In the modern form, the concept of “alternate history” emerged in France (uchronia) in the early 19th century before crossing into English at the latter half of the century.
“Uchronia” is a neologism from the word utopia (Greek u-topos = no-place), replacing topos with chronos (time). It was coined by the frenchman Charles Renouvier as the title of his 1876 novel “Uchronie. L’Utopie dans l’histoire, esquisse historique apocryphe du développement de la civilisation européenne tel qu’il n’a pas été, tel qu’il aurait pu être” (“Uchronia (Utopia in History), an Apocryphal Sketch of the Development of European Civilization Not as It Was But as It Might Have Been”, reprinted 1988.
Sideways in Time is an Alternate History Conference held at the University of Liverpool – in association with Lancaster University. This interdisciplinary conferences bringed together scholarship in science fiction, fantasy, historical and literary fictions, as well as historians and counterfactual thought-experiments, to discuss those fictional narratives that deals with alternate histories and parallel worlds.
Karen Hellekson, Adam Roberts, and Stephen Baxter were the keynote speakers.
Karen Hellekson (US) is a leading authority on alternate history fiction (The Alternate History: Refiguring Historical Time, 2001).
Professor Adam Roberts (UK) is a leading science fiction critic and also an award-winning author who employs alternate history elements into some of his fiction (most notably Swiftly, shortlisted for the 2009 Sidewise Award).
Stephen Baxter (UK) is currently a judge of the Sidewise Award for Alternate History, as well as being one of the former winners (“Brigantia’s Angels”, “Voyage“).
Why Alternate History ?
Alternate History has a long and international pedigree. Whilst most cultures and literary traditions can trace their own heritage of alternate history, Alternate History arguments in the Western Canon can be traced into antiquity with Livy’s meditations on Alexander the Great.
In the modern form, the concept emerged in France (uchronia) in the early 19th century before crossing into English at the latter half of the century.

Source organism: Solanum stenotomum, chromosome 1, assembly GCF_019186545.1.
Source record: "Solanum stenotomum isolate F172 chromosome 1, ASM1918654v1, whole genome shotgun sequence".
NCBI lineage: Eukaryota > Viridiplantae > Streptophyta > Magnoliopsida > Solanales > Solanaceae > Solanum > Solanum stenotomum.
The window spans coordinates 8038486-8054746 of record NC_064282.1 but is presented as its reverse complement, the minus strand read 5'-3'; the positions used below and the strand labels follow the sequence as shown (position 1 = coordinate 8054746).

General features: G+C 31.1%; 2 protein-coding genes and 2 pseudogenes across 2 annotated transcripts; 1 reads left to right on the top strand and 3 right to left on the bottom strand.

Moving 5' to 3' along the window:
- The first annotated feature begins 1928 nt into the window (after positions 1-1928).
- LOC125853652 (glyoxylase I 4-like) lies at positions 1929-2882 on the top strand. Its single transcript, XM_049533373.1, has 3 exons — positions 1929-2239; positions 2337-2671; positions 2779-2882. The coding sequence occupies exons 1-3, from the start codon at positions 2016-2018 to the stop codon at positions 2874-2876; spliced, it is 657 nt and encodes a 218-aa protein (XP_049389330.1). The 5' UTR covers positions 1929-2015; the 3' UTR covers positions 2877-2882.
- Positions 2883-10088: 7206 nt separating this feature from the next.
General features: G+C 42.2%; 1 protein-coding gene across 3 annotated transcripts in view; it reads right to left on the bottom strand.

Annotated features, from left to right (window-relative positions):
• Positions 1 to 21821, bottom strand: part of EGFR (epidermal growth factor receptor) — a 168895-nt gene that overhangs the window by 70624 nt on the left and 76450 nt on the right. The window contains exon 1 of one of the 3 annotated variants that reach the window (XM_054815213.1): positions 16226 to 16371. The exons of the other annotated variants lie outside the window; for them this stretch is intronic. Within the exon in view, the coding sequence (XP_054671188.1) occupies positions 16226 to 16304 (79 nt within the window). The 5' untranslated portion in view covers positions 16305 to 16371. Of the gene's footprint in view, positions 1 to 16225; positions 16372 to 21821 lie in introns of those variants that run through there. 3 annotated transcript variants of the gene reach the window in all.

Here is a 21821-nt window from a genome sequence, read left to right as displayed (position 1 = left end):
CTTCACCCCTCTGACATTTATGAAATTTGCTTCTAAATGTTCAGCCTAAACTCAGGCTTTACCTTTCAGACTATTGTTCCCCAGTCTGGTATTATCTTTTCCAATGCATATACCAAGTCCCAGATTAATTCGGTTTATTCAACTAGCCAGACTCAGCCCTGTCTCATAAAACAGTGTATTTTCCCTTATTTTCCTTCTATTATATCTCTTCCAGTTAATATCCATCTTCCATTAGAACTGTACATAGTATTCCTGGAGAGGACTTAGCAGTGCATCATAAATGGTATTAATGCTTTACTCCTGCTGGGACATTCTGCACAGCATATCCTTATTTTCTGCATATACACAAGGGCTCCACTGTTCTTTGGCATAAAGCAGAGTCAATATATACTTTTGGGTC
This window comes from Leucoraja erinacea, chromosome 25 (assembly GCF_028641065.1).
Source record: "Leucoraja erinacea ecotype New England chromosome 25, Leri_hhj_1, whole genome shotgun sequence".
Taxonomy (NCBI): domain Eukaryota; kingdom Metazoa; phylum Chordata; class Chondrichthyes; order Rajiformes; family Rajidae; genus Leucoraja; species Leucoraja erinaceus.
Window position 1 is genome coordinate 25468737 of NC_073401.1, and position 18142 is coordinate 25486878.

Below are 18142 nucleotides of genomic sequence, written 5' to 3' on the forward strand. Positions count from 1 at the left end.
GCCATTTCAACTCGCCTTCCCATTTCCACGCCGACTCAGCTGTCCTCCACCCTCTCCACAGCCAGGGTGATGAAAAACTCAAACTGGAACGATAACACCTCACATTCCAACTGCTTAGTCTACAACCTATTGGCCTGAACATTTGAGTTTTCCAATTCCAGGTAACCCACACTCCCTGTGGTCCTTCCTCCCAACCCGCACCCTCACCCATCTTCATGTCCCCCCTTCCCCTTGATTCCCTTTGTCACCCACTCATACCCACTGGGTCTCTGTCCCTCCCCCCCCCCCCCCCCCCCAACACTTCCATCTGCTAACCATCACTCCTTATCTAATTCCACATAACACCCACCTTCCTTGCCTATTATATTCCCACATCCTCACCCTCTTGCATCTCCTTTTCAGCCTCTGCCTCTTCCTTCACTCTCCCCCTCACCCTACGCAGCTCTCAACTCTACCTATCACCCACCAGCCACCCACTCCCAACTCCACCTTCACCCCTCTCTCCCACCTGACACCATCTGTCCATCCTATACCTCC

The form also become popular with historians and essayists, a notable early history collection being If It Had Happened Otherwise (1931) edited by John Squire which included counterfactual essays by, among others, Hilaire Belloc, Andre Maurois and Winston Churchill. It was not until H.G. Wells’s late novel Men Like Gods that the form crossed into the territory of science fiction, and was not truly popularised until Murray Leinster’s crucial story “Sidewise in Time” published in Astounding in 1934.
Since 1934, the form has become a staple of science fiction and fantasy story-telling, sometimes including time travel or magic as a means of explaining the cause of the alternate history. However, the form has also been adopted by the literary mainstream with writers who chose not to relate their alternate world to our own, instead taking the lead from conventions of historical fiction. As such, Alternate History has attracted such non-genre writers as Nabakov, Kingsley Amis, Robert Harris, Philip Roth, Michael Chabon and many more.
Despite a long and diverse history, alternate history has attracted surprisingly little scholarship. This conference attempted to establish lines of communication which will rectify this deficit. It is hoped a selection of the essays presented at the conference will be made available as part of a published collection.
Papers analysing specific alternate history texts from all mediums including novels, cinema, comics and beyond were presented, also broader papers on the various periods, subgenres, movements and modes of alternate history including steampunk, retro-futurism and more, based on, amongst other things, theory, texts, cultural surveys, philosophy, and media studies.
Sunday, March 29th 2015
5.00pm Free Pre-Conference Social: Stephen Baxter and Adam Roberts discuss their fiction at Waterstones Liverpool One
Monday, March 30th 2015
8:30am – 9:30am Registration
9:30am – 10:30am Keynote: Karen Hellekson, “Agency and Contingency in Televisual Alternate History Texts”
10:30am – 12:00pm Panel 1 – Examining Female Perspectives of Alternate History
12:00pm – 1:00pm Panel 2 – Responses to the Enlightenment
1:00pm – 1:45pm Lunch
1:45pm – 2:45pm Keynote: Stephen Baxter, “Alternate Cosmologies”
2:45pm – 4:15pm Panel 3 – Moments and People of Power
4:15pm – 4:30pm Break